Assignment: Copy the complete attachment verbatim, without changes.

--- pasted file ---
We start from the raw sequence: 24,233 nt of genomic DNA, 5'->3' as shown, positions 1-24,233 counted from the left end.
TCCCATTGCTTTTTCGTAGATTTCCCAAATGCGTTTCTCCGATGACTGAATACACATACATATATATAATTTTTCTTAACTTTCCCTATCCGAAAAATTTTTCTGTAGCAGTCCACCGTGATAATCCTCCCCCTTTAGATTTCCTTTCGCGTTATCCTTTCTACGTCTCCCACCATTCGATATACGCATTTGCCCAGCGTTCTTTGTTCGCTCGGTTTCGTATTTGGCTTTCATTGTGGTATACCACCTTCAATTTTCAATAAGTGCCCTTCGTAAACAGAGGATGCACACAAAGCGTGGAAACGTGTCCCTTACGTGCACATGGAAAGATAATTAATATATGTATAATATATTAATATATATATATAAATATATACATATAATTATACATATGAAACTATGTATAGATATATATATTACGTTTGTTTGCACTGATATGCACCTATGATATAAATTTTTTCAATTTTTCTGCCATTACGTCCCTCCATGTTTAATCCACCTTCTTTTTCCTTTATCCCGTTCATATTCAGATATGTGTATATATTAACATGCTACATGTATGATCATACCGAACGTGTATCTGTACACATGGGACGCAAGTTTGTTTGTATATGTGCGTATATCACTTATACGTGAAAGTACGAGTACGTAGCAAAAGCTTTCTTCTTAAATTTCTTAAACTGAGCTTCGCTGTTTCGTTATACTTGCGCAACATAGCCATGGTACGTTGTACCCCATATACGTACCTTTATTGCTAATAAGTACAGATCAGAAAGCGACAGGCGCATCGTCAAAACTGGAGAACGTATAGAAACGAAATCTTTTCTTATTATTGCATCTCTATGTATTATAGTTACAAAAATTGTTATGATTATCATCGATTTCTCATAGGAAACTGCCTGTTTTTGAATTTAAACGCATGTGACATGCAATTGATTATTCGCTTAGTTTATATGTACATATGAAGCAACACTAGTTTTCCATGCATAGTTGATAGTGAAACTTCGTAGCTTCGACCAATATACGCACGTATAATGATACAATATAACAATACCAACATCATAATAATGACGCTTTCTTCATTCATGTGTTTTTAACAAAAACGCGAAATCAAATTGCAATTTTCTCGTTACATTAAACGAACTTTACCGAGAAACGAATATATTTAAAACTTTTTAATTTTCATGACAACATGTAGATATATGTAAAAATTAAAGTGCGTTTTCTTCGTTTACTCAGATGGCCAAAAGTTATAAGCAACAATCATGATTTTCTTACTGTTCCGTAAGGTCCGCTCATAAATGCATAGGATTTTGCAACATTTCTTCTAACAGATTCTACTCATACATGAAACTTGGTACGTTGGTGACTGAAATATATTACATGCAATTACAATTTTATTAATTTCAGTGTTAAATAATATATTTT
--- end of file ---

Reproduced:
We start from the raw sequence: 24,233 nt of genomic DNA, 5'->3' as shown, positions 1-24,233 counted from the left end.
TCCCATTGCTTTTTCGTAGATTTCCCAAATGCGTTTCTCCGATGACTGAATACACATACATATATATAATTTTTCTTAACTTTCCCTATCCGAAAAATTTTTCTGTAGCAGTCCACCGTGATAATCCTCCCCCTTTAGATTTCCTTTCGCGTTATCCTTTCTACGTCTCCCACCATTCGATATACGCATTTGCCCAGCGTTCTTTGTTCGCTCGGTTTCGTATTTGGCTTTCATTGTGGTATACCACCTTCAATTTTCAATAAGTGCCCTTCGTAAACAGAGGATGCACACAAAGCGTGGAAACGTGTCCCTTACGTGCACATGGAAAGATAATTAATATATGTATAATATATTAATATATATATATAAATATATACATATAATTATACATATGAAACTATGTATAGATATATATATTACGTTTGTTTGCACTGATATGCACCTATGATATAAATTTTTTCAATTTTTCTGCCATTACGTCCCTCCATGTTTAATCCACCTTCTTTTTCCTTTATCCCGTTCATATTCAGATATGTGTATATATTAACATGCTACATGTATGATCATACCGAACGTGTATCTGTACACATGGGACGCAAGTTTGTTTGTATATGTGCGTATATCACTTATACGTGAAAGTACGAGTACGTAGCAAAAGCTTTCTTCTTAAATTTCTTAAACTGAGCTTCGCTGTTTCGTTATACTTGCGCAACATAGCCATGGTACGTTGTACCCCATATACGTACCTTTATTGCTAATAAGTACAGATCAGAAAGCGACAGGCGCATCGTCAAAACTGGAGAACGTATAGAAACGAAATCTTTTCTTATTATTGCATCTCTATGTATTATAGTTACAAAAATTGTTATGATTATCATCGATTTCTCATAGGAAACTGCCTGTTTTTGAATTTAAACGCATGTGACATGCAATTGATTATTCGCTTAGTTTATATGTACATATGAAGCAACACTAGTTTTCCATGCATAGTTGATAGTGAAACTTCGTAGCTTCGACCAATATACGCACGTATAATGATACAATATAACAATACCAACATCATAATAATGACGCTTTCTTCATTCATGTGTTTTTAACAAAAACGCGAAATCAAATTGCAATTTTCTCGTTACATTAAACGAACTTTACCGAGAAACGAATATATTTAAAACTTTTTAATTTTCATGACAACATGTAGATATATGTAAAAATTAAAGTGCGTTTTCTTCGTTTACTCAGATGGCCAAAAGTTATAAGCAACAATCATGATTTTCTTACTGTTCCGTAAGGTCCGCTCATAAATGCATAGGATTTTGCAACATTTCTTCTAACAGATTCTACTCATACATGAAACTTGGTACGTTGGTGACTGAAATATATTACATGCAATTACAATTTTATTAATTTCAGTGTTAAATAATATATTTT